My publisher requested a work of fiction next. Because I had irrefutable proof that women over the age of 30 dated, had great sex, and fell in love, it was inevitable that my heroine, Katarina, would be strong, successful and sexy. I write about the women I know, women I went to law school with, women from my neighborhood, from my office and my synagogue. Of course, I take hair color from one, profession from another, dream heart-throb from my own fantasies to create a heroine who has lived a full life and has the wrinkles, scars and laugh lines to prove it. How could a sexy, intelligent, adventurous silver fox resist them?
Women of middle-age who read one or more books per week are the largest group of readers who buy romance. Yet we still hear from certain publishers that no one wants to read a romance with a couple over 30. I even had one NY editor say “Yuck” to me when I described the sexy 48 year-old heroine and her “hot doc” 50 year-old lover from my latest book, Shoulder to Lean On. The most difficult part of writing about “mature love” is not coming up with a plot or dealing with aging bodies, complications with kids, grandkids, ex-spouses or even finding readers. The biggest obstacle is finding a publisher. Fortunately, there are some publishers willing to take a chance with women of a certain age.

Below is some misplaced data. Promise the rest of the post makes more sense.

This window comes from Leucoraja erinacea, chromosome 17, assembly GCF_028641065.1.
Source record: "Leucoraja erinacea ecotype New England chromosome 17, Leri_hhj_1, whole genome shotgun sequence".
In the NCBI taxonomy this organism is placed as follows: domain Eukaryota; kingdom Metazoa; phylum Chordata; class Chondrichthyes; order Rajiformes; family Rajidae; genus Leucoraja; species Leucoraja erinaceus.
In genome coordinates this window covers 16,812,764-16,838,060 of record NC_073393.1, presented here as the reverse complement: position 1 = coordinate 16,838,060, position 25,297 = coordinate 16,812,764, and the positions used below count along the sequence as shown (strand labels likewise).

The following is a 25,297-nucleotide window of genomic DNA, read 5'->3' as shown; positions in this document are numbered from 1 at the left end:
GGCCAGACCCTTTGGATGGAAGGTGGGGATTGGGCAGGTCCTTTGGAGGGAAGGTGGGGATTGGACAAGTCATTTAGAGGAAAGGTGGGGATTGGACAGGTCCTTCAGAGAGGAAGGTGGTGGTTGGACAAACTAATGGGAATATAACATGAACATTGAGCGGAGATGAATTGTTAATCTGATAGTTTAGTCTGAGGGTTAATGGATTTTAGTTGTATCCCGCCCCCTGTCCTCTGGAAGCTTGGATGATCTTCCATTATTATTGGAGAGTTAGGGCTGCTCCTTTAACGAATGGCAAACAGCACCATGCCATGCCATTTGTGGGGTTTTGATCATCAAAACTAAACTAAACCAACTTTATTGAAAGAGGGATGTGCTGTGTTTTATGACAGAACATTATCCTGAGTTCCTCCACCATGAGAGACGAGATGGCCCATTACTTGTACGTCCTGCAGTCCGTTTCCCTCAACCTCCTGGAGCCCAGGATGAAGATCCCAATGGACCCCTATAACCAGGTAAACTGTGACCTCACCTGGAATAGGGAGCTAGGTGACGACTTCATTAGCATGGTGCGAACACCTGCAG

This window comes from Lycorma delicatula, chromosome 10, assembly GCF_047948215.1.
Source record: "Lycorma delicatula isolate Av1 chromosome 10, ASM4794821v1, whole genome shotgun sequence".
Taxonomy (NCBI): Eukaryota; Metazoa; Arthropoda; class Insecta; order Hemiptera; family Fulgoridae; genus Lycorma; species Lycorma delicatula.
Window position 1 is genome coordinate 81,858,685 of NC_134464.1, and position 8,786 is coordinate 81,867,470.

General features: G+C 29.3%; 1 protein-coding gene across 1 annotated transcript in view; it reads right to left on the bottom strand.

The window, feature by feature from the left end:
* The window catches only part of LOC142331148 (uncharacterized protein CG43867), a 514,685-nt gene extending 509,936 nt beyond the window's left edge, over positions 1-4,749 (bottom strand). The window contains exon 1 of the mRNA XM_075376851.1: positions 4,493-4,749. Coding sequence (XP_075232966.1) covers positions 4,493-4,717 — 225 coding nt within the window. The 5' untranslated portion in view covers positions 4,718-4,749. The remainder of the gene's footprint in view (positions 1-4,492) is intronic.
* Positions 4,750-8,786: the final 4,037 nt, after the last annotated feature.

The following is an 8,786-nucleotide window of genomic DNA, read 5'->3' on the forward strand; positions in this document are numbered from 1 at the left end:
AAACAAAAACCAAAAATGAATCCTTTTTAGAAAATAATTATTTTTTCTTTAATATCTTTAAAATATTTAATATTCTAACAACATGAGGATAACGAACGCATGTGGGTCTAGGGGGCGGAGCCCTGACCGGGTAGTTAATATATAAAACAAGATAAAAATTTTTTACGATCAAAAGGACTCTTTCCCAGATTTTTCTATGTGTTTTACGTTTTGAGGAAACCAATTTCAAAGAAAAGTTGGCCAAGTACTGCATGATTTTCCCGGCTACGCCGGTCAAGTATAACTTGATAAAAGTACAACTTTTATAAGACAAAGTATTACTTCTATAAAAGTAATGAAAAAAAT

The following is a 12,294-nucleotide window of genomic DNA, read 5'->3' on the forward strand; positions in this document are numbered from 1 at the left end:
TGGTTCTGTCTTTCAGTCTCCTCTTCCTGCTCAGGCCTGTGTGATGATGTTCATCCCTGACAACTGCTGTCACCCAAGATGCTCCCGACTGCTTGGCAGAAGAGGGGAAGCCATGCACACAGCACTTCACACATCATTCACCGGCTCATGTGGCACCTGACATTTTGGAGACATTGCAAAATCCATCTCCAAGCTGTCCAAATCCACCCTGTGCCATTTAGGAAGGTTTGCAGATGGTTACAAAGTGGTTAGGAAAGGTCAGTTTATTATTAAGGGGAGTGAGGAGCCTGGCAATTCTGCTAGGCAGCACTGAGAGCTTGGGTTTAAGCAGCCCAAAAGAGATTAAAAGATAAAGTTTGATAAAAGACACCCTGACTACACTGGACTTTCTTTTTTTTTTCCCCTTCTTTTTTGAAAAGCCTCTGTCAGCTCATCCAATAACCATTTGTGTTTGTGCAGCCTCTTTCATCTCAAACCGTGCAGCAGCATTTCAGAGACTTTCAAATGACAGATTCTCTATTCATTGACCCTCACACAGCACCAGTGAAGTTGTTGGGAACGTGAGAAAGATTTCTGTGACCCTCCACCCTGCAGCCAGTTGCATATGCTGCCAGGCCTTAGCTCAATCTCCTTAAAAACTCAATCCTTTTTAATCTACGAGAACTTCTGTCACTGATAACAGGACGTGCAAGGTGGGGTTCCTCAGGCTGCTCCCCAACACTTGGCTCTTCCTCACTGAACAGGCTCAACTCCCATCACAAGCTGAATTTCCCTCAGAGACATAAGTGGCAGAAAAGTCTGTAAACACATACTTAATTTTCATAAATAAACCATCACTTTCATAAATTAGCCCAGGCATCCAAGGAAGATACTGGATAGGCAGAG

The industry prides itself on its diversity: multi-racial couples, mixed faith couples, LGBTQIA romances, disabled heroes and heroines and even that last great taboo: big beautiful women! But, “older” heroines, even more than the increasingly popular “silver foxes” still seem to be outside romance’s circle of inclusion.